I did however enjoy the tale of the genuinely scary episode the innocent Chris had to endure at the hands of the Greek legal system as a consequence of being hit by a stoned ne’erdowell in his car. I loved the astute observations of Greek people and life that he wrote, those about Athens in particular, some of which were, admittedly, again a little clichéd. But his experience of life in Athens and long association with Greece in general gave the book depth, something entirely lacking in A Year in Provence, for example.
Finally, the book – naturally enough, I suppose – had photographs, but the photographs were an afterthought. Flat and boring, they conveyed none of the magic that the words laboured to conjure, and in the end just worked against them. I don’t think it was a case of bad luck with the printers – none of them looked like they were interesting to start with. If it wasn’t for the top of peoples’ heads actually remaining in the frame, they would have reminded me of the pictures my Mum takes. Why do people bother? It’s simply counterproductive. The ‘stunning’ view was pedestrian, and had I not been to Greece myself plenty of times and so knew what it would be like to be standing there among the olive trees I’d be yawning. Less is more, with photos. And there was no map. Books about places need maps. That’s just common sense.
As part of our preparation we’re trying to read as many travel books as we can about Greece. The most recent one that I’ve finished is “Things can only get feta” by Marjory McGinn. This is the story of two Scottish journalists, Marjory and Jim, who, together with their dog, leave the bad weather and recession of Britain in 2010 for a year’s adventure in the southern Peleponnese. Obviously, as we all know, Greece in 2010 was already deep in recession and moving towards crippling austerity and political turbulence for the next few years.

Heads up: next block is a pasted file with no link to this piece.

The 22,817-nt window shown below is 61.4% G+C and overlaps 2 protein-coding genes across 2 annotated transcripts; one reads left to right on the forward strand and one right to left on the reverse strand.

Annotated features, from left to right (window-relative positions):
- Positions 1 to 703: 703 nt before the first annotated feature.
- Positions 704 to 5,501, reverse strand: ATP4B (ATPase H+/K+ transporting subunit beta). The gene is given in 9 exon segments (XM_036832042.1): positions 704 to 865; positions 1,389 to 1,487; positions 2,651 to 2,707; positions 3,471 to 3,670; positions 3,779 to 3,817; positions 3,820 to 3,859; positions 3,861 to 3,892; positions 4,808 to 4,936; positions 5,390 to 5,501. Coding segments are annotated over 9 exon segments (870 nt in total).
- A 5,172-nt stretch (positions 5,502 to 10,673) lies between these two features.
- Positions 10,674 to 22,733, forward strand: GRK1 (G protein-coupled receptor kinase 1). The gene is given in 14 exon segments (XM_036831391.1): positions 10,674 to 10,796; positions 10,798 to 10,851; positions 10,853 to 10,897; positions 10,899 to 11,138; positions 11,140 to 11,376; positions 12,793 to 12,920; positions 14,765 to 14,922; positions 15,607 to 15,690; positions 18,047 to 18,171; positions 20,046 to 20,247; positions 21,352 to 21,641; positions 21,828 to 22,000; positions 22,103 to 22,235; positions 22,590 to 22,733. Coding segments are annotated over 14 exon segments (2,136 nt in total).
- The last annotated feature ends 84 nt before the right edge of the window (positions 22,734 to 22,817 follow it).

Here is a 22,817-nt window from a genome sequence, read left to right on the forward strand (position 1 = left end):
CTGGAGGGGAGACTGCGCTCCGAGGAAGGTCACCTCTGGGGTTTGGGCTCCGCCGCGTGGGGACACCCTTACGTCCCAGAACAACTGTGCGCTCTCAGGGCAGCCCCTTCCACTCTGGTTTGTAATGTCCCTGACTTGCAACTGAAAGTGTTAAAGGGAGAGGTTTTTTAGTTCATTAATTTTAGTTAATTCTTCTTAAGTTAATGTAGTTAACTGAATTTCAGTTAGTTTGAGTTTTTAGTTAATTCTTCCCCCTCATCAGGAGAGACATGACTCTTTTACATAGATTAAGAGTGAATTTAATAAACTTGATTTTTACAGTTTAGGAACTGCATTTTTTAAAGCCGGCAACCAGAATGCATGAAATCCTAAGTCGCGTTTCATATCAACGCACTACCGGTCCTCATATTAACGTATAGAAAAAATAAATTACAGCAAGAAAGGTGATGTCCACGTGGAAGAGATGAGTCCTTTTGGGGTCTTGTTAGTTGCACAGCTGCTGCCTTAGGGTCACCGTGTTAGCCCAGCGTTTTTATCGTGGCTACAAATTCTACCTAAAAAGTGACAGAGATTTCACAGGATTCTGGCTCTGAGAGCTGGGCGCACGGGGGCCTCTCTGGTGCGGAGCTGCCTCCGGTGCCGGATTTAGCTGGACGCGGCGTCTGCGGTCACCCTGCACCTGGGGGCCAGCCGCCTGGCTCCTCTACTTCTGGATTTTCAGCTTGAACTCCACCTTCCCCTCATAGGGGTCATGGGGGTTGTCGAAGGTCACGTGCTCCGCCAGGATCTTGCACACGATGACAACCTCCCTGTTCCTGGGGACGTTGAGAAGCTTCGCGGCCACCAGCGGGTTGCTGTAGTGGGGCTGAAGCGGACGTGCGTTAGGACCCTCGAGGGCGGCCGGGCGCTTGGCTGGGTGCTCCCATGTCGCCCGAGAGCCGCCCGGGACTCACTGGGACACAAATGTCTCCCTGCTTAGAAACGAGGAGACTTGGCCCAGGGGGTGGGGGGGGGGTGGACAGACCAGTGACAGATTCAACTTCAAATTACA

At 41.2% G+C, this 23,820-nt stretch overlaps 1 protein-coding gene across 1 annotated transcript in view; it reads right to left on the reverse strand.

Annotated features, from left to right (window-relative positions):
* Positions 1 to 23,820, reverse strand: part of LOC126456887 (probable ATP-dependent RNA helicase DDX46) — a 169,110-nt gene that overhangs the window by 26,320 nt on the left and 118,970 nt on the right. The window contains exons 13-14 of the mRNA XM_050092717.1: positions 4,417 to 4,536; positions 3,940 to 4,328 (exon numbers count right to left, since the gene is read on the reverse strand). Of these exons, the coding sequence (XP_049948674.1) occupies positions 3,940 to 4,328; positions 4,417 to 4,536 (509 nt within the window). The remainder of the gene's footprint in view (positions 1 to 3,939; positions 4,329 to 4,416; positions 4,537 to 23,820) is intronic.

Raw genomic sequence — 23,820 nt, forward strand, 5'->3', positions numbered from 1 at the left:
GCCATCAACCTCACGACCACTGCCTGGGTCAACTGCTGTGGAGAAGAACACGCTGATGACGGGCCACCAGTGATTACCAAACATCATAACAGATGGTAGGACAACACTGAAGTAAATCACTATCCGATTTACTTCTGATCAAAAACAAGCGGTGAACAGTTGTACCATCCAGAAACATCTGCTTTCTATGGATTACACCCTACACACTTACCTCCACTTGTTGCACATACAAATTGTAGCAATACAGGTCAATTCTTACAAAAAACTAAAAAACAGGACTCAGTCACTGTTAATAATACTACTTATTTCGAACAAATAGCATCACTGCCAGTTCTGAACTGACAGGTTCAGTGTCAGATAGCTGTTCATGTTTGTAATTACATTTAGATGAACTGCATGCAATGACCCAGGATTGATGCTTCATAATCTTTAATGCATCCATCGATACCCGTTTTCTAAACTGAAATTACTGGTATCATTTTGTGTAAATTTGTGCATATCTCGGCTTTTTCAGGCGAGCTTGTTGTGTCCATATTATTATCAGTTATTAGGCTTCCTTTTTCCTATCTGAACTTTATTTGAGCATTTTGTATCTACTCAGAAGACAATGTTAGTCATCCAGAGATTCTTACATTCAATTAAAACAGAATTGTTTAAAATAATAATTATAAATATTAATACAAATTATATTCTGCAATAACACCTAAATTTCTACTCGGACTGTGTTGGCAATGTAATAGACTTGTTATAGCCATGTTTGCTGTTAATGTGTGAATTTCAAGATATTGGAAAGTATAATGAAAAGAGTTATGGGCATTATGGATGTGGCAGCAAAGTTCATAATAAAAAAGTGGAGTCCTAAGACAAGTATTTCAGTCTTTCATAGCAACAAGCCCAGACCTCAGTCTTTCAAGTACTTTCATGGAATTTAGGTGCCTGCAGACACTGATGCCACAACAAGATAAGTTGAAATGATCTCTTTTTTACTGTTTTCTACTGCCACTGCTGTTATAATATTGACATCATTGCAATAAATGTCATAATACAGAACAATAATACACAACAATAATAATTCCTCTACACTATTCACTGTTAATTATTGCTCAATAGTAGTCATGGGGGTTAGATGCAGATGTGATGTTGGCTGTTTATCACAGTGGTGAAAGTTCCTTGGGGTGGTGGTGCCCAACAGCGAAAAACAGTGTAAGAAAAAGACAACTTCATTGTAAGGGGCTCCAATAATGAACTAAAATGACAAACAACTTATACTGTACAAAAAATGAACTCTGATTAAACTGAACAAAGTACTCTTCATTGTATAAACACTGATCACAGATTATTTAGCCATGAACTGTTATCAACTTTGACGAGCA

Two journalists and their crazy dog living through the greek crisis
But even though the greek crisis features on the cover the economic situation is really just a minor part of this book, which concentrates on the inhabitants of a small village in the Mani, Megali Mantineia, and the author’s increasing love for Greek life.
Being a journalist, the lady knows how to write and tell a story. She combines amusing anecdotes of cross-cultural differences and language mishaps with insights into Greek village life. She paints a particularly vivid portrait of Foteini, the woman depicted on the cover, with whom she develops an unlikely friendship. Foteini is one of that dwindling pre-WWII generation of Greeks who ekes out a living raising goats and growing olives but could not imagine retiring and living quietly at home.
But what would I do every day without all my goats, tell me that? Sit in that old house all day knitting pullovers?
That sounds so like my own father who recently, at the age of 79, painted the interior of a double storey house by himself and then climbed up a ladder to fix the gutters. For that generation work wasn’t just something that had to be done Monday to Friday until you retired but a noble and life-affirming thing.
It is impossible to review this book without mentioning their crazy Jack Russell, Wallace. I can only say that while he seems an entertaining and affectionate dog the account of his adventures has convinced me to never, ever own a Jack Russell.
However the main star of this book is the region of Mani itself. Marjory and Jim try to explore as much as they can and their daytrips to tiny mountainous villages, medieval towns and sunny coves will have you wanting to visit as soon as you can.
For more about this book visit http://www.bigfatgreekodyssey.com